Through the Tunnel by Doris Lessing

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In "Through the Tunnel," what is the symbolism of these settings: the wild beach, the safe beach, and the tunnel?

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The usual interpretation is that the "safe beach" represents the comfort and security of Jerry's childhood and his mother and the rocky, "wild beach" represents the unknown adolescent future without his mother. The "tunnel" is a challenge or rite of passage or test Jerry must pass to gain access to that future.

His determination to be able to swim through the tunnel like the older French boys stems from a desire to test himself, to discover new abilities, both in his body and his will. It is telling that much of the story has to do with the analytical way Jerry goes about preparing himself for the attempt to swim through the tunnel; unlike the French boys, who seem to Jerry to effortlessly go through, he has to approach things very carefully. He approaches it like a job: he practices holding his breath, he thinks about how long he will need to be underwater, he even requisitions from his mother the necessary equipment (the goggles).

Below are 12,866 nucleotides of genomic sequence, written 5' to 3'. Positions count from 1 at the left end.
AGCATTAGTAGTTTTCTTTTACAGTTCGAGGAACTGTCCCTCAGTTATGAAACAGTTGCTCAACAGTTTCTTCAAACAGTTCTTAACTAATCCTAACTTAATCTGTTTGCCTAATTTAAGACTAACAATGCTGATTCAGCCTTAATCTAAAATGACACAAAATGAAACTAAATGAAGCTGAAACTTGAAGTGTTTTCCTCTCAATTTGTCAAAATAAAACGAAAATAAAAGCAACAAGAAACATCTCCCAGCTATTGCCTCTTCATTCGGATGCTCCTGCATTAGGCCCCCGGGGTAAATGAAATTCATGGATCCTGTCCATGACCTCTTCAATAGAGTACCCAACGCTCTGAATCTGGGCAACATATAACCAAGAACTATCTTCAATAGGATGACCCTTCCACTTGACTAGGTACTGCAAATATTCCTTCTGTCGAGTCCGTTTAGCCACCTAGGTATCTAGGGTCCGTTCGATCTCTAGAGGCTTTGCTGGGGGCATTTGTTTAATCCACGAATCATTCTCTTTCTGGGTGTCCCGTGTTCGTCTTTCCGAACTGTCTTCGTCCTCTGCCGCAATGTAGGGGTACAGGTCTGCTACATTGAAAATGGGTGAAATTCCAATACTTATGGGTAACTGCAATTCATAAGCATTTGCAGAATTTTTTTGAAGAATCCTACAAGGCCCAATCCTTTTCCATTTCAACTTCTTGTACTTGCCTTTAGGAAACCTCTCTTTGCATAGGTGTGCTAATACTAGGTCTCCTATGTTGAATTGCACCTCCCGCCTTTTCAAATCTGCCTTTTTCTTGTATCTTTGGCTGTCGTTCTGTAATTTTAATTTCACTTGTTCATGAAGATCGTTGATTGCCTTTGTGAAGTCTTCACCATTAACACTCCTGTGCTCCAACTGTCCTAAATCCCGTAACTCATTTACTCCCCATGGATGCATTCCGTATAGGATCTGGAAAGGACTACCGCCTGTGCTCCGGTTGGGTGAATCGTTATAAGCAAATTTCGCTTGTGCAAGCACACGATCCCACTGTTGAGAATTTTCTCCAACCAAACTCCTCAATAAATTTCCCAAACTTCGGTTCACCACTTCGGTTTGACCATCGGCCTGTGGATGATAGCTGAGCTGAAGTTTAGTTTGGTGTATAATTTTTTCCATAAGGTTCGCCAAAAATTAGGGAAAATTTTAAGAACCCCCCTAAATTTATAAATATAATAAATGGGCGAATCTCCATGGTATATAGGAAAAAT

Of course his mother has no idea of what he is up to,...

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